‘I believe that in Texas, solar is going to develop a lot like wind,’ Seidel says. ‘Wind started off very small. Once it got some penetration – 1,000 MW or so – it began to get some notice from the Electric Reliability Council of Texas (ERCOT), the Public Utility Commission (PUC) and the legislature. Solar is not there yet.’
But it will be. Texas has huge solar potential, ranking up with New Mexico as the most productive states from a solar irradiance standpoint, according to the National Renewable Energy Laboratory.
‘And it's not just that we have the sun that shines out in West Texas so brightly, but we have the transmission infrastructure out there,’ Seidel says.
Texas currently has about 11,000 MW of wind power, mostly from West Texas. As that built up, the ERCOT moved to improve electricity transmission capacity from that region to the cities. Seidel estimates there is as much as 18,000 MW of transmission capacity available.
‘It was built for wind, but works perfectly for solar,’ he says.
For whatever reason, there really has been no push for solar, except by a couple of cities, such as San Antonio and Austin. Elsewhere in the state, however, solar has not made much of an impact. Seidel says this is because Texas' extremely modest renewable portfolio standard (RPS) of about 5.5 GW was not solar specific and was met overwhelmingly by wind power.
‘If we had a renewable portfolio standard that specified some amount of solar, I believe that would help,’ Seidel says. ‘Yet, we have seen wind develop without an aggressive RPS. We passed it a long time ago and still see lots of wind development. It's really more dependent on the price of power.’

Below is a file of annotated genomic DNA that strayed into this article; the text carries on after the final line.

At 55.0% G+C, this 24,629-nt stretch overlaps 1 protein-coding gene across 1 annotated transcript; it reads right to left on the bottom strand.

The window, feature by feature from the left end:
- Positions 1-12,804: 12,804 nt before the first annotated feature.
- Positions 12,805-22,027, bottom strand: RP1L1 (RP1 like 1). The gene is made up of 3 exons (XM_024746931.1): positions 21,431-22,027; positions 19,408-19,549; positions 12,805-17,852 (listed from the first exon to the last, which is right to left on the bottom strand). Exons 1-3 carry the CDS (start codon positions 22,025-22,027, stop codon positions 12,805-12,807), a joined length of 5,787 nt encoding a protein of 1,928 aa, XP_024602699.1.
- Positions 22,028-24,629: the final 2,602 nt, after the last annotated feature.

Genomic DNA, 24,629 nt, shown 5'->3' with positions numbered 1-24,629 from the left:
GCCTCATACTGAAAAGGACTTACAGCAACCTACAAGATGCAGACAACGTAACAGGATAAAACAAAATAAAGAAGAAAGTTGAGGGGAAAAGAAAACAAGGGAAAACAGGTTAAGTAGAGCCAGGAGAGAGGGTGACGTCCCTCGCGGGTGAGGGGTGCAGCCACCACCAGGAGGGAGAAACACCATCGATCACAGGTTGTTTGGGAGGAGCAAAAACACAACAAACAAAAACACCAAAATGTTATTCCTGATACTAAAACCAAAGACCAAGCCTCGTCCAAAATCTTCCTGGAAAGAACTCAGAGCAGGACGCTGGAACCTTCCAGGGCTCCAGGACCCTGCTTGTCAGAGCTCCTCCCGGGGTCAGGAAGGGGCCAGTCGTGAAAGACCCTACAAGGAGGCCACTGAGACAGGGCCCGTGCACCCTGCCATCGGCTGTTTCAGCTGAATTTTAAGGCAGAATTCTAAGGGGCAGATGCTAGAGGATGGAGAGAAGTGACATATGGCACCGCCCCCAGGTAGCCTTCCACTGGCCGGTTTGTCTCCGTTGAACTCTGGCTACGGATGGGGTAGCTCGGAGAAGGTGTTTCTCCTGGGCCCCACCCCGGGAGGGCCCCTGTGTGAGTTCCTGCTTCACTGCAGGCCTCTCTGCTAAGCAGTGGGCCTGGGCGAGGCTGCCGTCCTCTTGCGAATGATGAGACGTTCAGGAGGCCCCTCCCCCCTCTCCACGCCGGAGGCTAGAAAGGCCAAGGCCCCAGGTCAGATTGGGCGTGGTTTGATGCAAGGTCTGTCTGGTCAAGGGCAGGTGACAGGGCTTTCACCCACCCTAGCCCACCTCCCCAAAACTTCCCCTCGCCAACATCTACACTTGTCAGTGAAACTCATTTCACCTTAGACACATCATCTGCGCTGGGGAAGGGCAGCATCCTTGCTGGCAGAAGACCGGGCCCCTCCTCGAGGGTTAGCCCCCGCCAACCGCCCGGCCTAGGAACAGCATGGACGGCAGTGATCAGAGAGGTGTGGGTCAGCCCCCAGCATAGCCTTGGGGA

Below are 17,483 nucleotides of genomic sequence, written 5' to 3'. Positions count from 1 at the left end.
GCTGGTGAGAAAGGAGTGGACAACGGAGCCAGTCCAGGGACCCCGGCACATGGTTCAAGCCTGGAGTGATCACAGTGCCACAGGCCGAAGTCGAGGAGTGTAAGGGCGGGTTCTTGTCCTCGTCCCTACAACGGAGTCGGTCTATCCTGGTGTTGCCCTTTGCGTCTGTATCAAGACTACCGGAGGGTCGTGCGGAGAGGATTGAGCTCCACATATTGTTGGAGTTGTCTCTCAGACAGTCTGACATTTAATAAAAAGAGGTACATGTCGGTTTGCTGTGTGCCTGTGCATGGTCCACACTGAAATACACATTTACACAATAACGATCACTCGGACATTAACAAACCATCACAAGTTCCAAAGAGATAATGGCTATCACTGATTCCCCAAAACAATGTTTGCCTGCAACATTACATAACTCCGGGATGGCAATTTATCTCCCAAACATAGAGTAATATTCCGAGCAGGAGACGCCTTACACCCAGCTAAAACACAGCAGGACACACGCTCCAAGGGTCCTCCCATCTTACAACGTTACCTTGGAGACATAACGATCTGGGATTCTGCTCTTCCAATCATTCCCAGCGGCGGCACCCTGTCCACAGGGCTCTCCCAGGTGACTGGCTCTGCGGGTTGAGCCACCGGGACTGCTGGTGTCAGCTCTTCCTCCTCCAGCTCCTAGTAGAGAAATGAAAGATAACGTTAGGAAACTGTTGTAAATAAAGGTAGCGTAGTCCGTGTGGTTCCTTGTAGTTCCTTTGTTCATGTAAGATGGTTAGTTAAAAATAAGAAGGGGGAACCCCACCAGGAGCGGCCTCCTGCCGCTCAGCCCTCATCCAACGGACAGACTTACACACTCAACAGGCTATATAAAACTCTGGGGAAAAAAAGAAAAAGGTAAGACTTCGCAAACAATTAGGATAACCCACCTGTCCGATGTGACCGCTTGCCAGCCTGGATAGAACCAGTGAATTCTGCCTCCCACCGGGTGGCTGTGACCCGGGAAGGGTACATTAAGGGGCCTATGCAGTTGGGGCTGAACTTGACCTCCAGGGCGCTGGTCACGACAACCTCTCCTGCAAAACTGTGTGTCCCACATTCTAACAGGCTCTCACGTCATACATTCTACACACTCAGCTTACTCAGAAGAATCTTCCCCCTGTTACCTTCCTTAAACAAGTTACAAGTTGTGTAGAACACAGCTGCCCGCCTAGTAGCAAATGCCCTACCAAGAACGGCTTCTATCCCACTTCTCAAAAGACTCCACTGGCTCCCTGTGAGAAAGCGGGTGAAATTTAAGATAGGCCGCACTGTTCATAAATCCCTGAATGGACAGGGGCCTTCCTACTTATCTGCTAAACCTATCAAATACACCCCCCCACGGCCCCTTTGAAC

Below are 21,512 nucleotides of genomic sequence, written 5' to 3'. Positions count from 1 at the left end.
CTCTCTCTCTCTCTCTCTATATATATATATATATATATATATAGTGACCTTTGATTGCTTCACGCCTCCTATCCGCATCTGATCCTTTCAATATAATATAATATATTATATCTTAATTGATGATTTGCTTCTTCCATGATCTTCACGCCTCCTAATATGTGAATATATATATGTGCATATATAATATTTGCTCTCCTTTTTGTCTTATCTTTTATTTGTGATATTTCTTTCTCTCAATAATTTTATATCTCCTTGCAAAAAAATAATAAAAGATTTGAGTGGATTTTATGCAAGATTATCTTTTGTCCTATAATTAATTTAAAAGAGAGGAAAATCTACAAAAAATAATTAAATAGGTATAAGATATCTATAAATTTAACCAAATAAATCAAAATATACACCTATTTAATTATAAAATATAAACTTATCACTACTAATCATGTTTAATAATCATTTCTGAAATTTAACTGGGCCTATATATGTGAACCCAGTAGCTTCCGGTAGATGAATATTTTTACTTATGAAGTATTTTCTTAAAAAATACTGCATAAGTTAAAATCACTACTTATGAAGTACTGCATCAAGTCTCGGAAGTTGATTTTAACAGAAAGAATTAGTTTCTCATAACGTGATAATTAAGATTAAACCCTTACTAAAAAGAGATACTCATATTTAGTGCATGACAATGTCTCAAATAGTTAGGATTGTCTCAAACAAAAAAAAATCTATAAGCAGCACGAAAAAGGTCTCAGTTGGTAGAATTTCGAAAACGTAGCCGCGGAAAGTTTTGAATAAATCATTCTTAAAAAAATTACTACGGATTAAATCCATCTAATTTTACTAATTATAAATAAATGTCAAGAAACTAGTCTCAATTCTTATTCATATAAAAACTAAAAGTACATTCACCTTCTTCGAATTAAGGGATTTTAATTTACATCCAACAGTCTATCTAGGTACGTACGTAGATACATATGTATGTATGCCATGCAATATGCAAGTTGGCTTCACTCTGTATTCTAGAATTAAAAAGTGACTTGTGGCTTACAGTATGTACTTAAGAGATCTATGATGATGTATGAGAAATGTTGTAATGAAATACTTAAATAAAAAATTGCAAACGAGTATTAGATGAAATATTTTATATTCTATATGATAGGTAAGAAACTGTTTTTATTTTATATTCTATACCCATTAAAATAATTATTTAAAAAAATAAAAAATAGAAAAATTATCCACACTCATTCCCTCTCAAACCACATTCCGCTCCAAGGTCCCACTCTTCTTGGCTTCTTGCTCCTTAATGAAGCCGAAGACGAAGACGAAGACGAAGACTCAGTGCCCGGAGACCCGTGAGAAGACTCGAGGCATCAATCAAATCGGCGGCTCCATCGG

There is no incentive in Texas right now for retail electricity providers to have any solar in their portfolios, he says. They can buy wind and take care of any needs they have. To them, wind and solar are basically the same – they're renewables. There is really no distinction, and there's lots of wind.
What will tip the scales for solar, Seidel believes, is that critical mass about 1 GW or so deployed, where solar will rise to the awareness. At the moment, ERCOT has not scored solar with a capacity reliability rating as it has for wind, which is scored at 8.7%. So if you have 1,000 MW, from a reliability standpoint ERCOT only considers 87 MW of it to be firm.
‘I think you will see ERCOT assign a capacity value to solar in the 25% to 40% range,’ Seidel says. ‘It will be rated significantly higher than wind.’
While the market and regulatory forces in Texas are different than those in other states, the principle is the same. As coal is swept aside, natural gas is likely to take its place as a consistent generation source in much of the country – at least through 2040, according to U.S. Energy Information Agency projections. However, the advantages of solar will rise to the fore, particularly as its installed capacity brings its advantages to the attention of policy-makers and utility planners.
To review a webinar and related materials Seidel has prepared on the prospects for solar as the age of coal comes to a close, click here (free registration required).